This is a guest posting by Justin Rohrman. Justin has been a professional software tester in various capacities since 2005. In his current role, Justin is a consulting software tester and writer working with Excelon Development. Outside of work, he is currently serving on the Association For Software Testing Board of Directors as President helping to facilitate and develop various projects.
From 2006 to 2010 I worked for a company that consisted of distinct testing and development groups. Each group had their own hierarchy, including staff contributors, leads, a manager and maybe an architect. Our Test Manager was the Battle Master general. Every new sprint started with contention. The development groups would have meetings to prepare for the sprint. The testing group I worked in would hear about these meetings a day or two later. When we found out, our Test Manager would jump into action. He spent hours in each sprint listening to the development managers claim that having testers in pre-sprint meetings would slow progress down. He would spend more time trying to explain why having the test group involved in the meetings would save time over the course of the release.
During feature development, our Software Test Manager took on a different role; he became the principle bug advocate. Developers saw new bugs as a distraction from finishing new features. Bugs would accumulate like a trash heap, and then at the end of each day a few Development Managers, the Product Owner, and our Test Manager went to a triage meeting. That meeting was a negotiation. Every software project worked under a limited time scale. One way to work within the time limit is to re-categorize bugs as feature requests and trivial things that don’t need to be fixed. Another way to deal with the problem is to say the bugs couldn’t be reproduced. Our Test Manager was there to advocate the customer, and convince other managers that the problems we reported were problems that should be fixed.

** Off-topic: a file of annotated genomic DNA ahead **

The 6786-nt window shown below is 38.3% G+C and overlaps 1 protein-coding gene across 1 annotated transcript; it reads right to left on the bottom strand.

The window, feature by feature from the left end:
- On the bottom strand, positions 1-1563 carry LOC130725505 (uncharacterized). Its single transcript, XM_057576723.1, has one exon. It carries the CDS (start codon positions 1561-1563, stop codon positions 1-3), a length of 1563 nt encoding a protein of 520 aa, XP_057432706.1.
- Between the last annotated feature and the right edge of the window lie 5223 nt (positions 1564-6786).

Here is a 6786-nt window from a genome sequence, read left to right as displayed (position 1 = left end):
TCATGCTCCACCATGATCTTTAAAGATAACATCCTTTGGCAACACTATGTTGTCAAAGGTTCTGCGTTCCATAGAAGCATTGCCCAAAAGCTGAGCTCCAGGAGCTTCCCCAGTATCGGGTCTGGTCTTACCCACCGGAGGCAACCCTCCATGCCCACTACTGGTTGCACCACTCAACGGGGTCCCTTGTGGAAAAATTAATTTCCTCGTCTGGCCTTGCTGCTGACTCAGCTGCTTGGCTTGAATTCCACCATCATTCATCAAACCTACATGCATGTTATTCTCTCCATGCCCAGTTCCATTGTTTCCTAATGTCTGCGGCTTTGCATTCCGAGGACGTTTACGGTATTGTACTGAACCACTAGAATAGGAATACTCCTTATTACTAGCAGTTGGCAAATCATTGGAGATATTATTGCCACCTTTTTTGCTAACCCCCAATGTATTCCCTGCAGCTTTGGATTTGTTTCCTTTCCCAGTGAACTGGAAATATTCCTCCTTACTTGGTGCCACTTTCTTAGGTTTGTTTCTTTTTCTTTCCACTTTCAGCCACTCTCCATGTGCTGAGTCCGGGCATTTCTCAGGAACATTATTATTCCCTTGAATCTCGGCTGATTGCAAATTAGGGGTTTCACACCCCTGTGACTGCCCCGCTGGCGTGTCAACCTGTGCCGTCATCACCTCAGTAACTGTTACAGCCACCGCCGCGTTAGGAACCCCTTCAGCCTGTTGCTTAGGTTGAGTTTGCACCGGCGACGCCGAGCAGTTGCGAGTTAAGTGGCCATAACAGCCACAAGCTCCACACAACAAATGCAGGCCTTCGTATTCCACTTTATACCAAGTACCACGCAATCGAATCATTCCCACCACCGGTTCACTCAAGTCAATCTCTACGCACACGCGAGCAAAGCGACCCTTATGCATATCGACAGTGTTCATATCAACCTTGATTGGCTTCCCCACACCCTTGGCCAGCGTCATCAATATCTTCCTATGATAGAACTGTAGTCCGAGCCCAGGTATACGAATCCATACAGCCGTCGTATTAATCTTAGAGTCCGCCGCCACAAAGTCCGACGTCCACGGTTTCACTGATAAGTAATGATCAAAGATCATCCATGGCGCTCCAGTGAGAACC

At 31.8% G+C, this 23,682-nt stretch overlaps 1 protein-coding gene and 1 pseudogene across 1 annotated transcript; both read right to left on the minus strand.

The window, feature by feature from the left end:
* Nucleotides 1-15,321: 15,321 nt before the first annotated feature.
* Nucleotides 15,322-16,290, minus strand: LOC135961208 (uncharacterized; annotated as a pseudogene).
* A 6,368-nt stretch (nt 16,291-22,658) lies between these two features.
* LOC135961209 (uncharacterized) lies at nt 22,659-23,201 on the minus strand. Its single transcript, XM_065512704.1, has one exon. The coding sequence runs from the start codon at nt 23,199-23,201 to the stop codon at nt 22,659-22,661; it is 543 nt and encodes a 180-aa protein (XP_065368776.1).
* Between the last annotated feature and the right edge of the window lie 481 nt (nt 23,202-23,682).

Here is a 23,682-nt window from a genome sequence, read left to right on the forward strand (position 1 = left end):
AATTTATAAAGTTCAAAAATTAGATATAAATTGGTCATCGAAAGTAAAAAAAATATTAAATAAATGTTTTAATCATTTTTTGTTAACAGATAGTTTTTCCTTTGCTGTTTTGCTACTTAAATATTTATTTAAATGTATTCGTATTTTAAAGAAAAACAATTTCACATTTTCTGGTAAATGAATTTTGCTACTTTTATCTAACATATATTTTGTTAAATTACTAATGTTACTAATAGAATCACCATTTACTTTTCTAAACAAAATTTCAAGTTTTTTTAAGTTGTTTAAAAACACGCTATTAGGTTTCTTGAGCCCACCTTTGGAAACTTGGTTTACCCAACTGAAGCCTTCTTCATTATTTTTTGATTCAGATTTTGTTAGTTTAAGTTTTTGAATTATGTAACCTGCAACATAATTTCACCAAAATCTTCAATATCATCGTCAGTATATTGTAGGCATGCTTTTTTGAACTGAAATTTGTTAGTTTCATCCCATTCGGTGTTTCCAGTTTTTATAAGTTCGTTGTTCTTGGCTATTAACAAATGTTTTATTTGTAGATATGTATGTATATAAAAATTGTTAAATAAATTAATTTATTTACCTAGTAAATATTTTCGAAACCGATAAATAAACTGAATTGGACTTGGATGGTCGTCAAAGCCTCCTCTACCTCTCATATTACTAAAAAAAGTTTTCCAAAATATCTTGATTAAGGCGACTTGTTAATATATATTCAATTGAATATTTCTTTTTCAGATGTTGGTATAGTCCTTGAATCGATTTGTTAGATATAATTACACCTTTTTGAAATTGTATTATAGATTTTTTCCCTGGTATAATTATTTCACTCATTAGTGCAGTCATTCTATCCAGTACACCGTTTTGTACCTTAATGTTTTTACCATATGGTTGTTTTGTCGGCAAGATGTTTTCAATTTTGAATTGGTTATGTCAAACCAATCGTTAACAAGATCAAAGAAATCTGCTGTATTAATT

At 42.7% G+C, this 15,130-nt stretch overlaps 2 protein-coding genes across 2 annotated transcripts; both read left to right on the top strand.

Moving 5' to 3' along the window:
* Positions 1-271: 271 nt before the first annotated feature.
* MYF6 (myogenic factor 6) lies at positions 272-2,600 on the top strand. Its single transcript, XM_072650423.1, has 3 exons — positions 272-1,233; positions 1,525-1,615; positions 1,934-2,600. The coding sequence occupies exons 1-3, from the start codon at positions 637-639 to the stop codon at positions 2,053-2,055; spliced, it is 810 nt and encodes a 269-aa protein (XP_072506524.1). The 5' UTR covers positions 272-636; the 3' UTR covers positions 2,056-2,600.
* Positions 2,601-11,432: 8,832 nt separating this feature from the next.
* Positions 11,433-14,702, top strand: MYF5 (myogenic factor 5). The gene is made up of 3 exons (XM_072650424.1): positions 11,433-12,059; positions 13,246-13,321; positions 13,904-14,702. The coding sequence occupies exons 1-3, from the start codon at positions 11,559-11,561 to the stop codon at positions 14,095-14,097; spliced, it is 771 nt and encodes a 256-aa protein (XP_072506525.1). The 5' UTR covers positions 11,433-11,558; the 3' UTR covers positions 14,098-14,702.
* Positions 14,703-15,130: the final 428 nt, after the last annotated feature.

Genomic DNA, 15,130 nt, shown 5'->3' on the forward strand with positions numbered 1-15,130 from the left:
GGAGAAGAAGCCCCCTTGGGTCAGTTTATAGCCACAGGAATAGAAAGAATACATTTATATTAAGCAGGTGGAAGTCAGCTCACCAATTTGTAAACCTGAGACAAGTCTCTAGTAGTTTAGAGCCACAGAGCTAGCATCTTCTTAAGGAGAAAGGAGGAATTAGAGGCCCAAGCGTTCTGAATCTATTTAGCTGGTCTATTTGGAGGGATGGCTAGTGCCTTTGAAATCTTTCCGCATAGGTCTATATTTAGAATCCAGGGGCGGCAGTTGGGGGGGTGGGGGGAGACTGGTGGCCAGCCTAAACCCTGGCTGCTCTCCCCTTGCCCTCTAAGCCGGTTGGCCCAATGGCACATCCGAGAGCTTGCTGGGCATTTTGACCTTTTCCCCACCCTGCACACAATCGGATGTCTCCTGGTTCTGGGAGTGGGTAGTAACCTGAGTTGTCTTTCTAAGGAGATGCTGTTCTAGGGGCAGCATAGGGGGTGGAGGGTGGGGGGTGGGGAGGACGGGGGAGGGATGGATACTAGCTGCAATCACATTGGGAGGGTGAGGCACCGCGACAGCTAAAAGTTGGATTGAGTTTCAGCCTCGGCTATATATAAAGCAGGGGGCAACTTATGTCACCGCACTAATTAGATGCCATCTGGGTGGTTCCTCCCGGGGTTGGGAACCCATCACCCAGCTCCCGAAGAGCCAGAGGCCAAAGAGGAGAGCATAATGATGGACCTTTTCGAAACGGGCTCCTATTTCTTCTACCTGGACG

Towards the end of a release cycle, our Test Manager became an umbrella, shielding us from a storm of pressure. He was required to produce daily metrics on bugs reported, regression test velocity, and projections of when we would be done. As a testing group, we were often performing pre-release testing and driving toward releases while features were still being finished. This large amount of shuffle and change created failure demand. For example a feature that works today might not work tomorrow. The question of “why is testing taking so long” never stopped. The question that should have been asked is “why is this code so hard to test”.
It took our Test Manager a lot of time to defend our team. He spent his remaining time encouraging skill development, facilitating a smooth work flow and completing typical administrative managerial duties like hiring and performance reviews.
A lot of the Test Manager’s value was in shielding our team from organizational dysfunction. Our manager had to work as an intermediary because of divisiveness between teams. He had to fight for bug fixes because no one could agree upon what quality and completion meant.
Why Test Managers are Disappearing
The teams I have worked with recently do not have a Test Manager.
I am working on a full time UI automation project right now. My days begin by inspecting the automated tests that failed in the overnight run. I start this process by rerunning the test so I can observe what is happening in the browser. Once this is completed, I abandon the automation tool and perform follow up testing. I will examine what happens if a value is different, what happens if we use Chrome instead of Internet Explorer, and what happens if we approach the feature from a different place in the software. When I discover something interesting I start a conversation with the developer. That problem might turn out to be an important bug. It might be a component that is still under development, or it might be something that the customer doesn’t care about. If it is a bug, then the developer fixes the problem, or puts the problem in his work queue.